Russian lawyer from Trump Tower meeting charged in money laundering case

Cheryl Sanders
January 9, 2019

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The charges claim that she made misleading statements to the court when representing Prevezon Holdings, a Cyprus-based real estate firm, in a case in NY.

Instead, according to the government, Veselnitskaya helped draft the report "in secret coordination" with a senior Russian prosecutor. The incident sparked the pass the Magnitsky Act, which allowed the sanction officials found to have committed human rights violations in Russian Federation.

In response, the office of Russia's prosecutor general Yury Chaika sent a lengthy statement exonerating defendants. The investigation in question pertained to suspected money laundering that may have involved a Russian businessman and his investment firm.

While it is unclear what Veselnitskaya said to Trump's son Donald Trump Jr., son-in-law Jared Kushner and then-campaign chairman Paul Manafort during the 2016 Trump Tower meeting, a report from 2017 suggests that at least one of the subjects broached was the Magnitsky law that imposes harsh sanctions against Russian Federation for its human rights violations. That same information was included in a memo Veselnitskaya took into her meeting with Trump Jr.

Last year, the USA attorney's office settled its civil case against Prevezon for more than $5.8 million.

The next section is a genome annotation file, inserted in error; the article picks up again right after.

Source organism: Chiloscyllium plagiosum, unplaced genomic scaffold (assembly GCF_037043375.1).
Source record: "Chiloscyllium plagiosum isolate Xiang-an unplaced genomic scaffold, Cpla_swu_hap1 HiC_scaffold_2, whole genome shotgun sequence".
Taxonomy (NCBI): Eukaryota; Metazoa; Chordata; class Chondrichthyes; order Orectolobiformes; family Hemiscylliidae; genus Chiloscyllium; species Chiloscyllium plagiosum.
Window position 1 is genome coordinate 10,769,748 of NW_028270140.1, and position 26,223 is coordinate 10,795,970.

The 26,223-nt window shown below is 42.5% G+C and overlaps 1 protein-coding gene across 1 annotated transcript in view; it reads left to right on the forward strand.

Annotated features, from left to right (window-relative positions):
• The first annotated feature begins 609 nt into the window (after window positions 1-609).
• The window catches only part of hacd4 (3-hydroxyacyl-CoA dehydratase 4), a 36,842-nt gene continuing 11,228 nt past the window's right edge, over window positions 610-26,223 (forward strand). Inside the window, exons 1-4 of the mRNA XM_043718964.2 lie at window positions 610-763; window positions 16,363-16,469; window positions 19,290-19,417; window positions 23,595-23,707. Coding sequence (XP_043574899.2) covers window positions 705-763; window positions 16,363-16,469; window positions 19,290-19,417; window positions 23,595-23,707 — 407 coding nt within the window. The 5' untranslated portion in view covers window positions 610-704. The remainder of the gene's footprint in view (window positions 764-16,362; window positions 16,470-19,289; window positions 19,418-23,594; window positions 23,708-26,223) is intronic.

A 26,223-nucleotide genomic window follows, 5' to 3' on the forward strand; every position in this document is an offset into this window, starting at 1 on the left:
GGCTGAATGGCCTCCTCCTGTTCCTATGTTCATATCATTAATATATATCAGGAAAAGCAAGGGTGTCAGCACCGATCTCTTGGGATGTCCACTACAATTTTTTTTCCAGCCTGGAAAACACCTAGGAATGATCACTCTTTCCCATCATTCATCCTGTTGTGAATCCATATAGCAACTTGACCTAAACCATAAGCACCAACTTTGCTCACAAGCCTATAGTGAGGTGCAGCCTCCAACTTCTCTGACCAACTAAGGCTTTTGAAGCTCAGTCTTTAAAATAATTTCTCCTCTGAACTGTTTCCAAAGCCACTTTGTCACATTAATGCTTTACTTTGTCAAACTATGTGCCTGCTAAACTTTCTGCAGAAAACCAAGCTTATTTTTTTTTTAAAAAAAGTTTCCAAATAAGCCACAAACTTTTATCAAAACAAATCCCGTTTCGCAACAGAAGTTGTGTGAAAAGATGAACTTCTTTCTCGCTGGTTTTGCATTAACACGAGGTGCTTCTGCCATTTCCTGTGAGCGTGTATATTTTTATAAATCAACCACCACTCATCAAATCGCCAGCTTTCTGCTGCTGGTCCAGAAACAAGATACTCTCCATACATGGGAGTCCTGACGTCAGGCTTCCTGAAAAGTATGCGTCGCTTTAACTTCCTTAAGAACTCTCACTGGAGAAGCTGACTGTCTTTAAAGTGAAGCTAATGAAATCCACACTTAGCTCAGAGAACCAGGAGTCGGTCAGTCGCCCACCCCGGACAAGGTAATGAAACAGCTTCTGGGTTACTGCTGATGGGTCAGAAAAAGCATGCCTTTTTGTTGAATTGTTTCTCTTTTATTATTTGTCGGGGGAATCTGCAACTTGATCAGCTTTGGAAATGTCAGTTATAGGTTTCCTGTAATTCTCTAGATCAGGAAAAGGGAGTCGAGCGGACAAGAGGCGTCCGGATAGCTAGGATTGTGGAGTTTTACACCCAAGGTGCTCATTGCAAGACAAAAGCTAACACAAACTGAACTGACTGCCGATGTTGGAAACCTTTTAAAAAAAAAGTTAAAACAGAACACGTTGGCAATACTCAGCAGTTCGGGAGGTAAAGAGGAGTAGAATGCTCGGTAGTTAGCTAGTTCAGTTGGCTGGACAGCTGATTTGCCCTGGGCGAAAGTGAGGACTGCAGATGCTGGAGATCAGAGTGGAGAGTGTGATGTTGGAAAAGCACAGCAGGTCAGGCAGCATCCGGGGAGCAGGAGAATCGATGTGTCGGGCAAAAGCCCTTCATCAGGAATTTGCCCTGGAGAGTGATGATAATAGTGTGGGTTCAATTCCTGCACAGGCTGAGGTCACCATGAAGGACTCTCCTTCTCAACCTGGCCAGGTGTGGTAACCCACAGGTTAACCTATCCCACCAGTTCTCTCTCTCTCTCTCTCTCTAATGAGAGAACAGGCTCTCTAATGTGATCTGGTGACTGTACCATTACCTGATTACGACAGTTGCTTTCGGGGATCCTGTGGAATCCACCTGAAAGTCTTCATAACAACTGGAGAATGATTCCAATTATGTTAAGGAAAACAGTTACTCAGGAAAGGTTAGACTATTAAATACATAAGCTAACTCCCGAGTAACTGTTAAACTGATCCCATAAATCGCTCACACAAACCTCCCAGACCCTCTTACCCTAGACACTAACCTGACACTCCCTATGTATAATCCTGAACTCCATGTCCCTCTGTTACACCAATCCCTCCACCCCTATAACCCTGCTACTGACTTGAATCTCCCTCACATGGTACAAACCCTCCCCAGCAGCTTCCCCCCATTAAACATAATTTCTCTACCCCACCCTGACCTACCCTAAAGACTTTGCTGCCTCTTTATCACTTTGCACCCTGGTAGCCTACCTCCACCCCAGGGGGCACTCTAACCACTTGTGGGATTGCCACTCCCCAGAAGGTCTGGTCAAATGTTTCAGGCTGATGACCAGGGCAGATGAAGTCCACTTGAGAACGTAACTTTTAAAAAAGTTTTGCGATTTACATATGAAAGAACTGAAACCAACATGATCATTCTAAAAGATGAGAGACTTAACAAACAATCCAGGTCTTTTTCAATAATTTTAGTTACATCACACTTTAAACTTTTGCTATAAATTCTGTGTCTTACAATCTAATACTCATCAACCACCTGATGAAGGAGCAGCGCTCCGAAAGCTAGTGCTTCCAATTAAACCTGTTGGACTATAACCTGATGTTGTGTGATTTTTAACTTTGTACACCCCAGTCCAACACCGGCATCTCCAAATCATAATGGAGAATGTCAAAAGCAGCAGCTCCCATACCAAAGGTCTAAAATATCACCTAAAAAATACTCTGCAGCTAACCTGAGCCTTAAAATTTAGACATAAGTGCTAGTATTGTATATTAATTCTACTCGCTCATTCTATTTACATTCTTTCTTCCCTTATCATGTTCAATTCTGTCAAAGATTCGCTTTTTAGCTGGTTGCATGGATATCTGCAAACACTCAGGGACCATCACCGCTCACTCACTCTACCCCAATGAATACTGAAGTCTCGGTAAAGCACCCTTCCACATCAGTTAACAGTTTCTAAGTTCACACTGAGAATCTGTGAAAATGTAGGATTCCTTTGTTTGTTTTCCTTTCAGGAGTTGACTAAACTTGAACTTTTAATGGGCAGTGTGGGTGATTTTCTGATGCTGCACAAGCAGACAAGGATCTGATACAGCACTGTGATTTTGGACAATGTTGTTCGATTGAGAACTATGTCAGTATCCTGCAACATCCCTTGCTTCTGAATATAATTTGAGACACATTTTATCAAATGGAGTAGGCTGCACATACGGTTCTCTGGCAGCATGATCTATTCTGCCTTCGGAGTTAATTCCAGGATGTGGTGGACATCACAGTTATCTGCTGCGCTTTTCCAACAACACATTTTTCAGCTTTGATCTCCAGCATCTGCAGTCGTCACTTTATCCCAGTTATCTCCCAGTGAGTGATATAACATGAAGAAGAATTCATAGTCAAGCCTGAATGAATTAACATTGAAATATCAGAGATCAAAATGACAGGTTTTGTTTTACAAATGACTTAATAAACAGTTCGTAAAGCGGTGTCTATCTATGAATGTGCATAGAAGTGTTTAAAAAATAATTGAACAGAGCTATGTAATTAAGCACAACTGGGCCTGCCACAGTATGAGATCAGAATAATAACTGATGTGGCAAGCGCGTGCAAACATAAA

Natalia Veselnitskaya, 43, was among a group of Russians who met with top Trump campaign figures in June 2016 after an intermediary suggested they had incriminating information on Hillary Clinton.

Veselnitskaya is based in Moscow at the law firm Camerton Consulting.

Russian lawyer Natalia Veselnitskaya speaks during an interview with The Associated Press in Moscow, in April 2018.

It also is the first time USA prosecutors have directly connected Veselnitskaya to the Russian government.

Veselnitskaya has always maintained that her reason for pursuing the Trump Tower meeting with campaign officials was to discuss the adoption issue.

In 2007 and 2008, Magnitsky uncovered an alleged vast corruption scheme involving about $230 million, according to a federal indictment by the U.S. Southern District of NY in 2013. That treasury theft also victimized the Hermitage hedge fund run by investor Bill Browder.

This is not the first time that Veselnitskaya has attracted the attention of US investigators. Congress passed the Magnitsky Law in 2012 to target those allegedly involved in his arrest and death with financial sanctions.

Veselnitskaya, a 43-year-old attorney based in Russian Federation, did not respond to a telephone call and text message from The Associated Press. Browder has been convicted of tax fraud in Russian Federation, but has avoided extradition by campaigning in the West to brand Moscow a human rights violator over the death of his accountant, Sergey Magnitsky - after whom the far-reaching USA sanctions legislation was dubbed the Magnitsky Act.

Veselnitskaya helped represent Prevezon in the case, in which the company was alleged to have laundered $14 million in proceeds of the Moscow tax refund scam through NY real estate.

That company was Hermitage Capital, whose owner Bill Browder gave up his U.S. citizenship in 1998 to avoid paying taxes on billions he was making on shadowy business dealings in Russian Federation.

Prevezon settled the civil case in 2017 but balked at a negotiated payment.

Magnitsky's imprisonment and death after he exposed the tax fraud case became a global human rights cause celebre and a challenge to the government of Russian President Vladimir Putin.

Other reports by iNewsToday